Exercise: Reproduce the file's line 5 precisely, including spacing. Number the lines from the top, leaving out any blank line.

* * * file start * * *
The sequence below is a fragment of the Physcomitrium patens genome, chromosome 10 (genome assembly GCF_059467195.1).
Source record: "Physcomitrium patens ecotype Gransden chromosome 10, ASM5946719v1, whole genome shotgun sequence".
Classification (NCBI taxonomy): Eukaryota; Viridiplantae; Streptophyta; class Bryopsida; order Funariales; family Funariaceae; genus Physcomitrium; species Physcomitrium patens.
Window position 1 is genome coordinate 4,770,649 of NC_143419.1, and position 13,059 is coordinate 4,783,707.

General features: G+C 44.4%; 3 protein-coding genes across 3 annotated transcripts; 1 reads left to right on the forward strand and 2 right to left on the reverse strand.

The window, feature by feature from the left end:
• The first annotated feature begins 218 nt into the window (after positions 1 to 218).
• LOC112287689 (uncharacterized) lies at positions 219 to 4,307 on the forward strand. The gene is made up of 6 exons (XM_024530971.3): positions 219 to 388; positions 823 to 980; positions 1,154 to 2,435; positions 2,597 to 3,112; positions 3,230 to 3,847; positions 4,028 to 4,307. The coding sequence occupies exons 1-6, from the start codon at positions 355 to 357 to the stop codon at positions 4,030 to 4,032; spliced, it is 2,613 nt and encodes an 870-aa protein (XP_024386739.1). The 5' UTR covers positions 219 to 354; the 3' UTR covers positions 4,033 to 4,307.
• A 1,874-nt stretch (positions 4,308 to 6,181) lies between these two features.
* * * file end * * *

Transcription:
General features: G+C 44.4%; 3 protein-coding genes across 3 annotated transcripts; 1 reads left to right on the forward strand and 2 right to left on the reverse strand.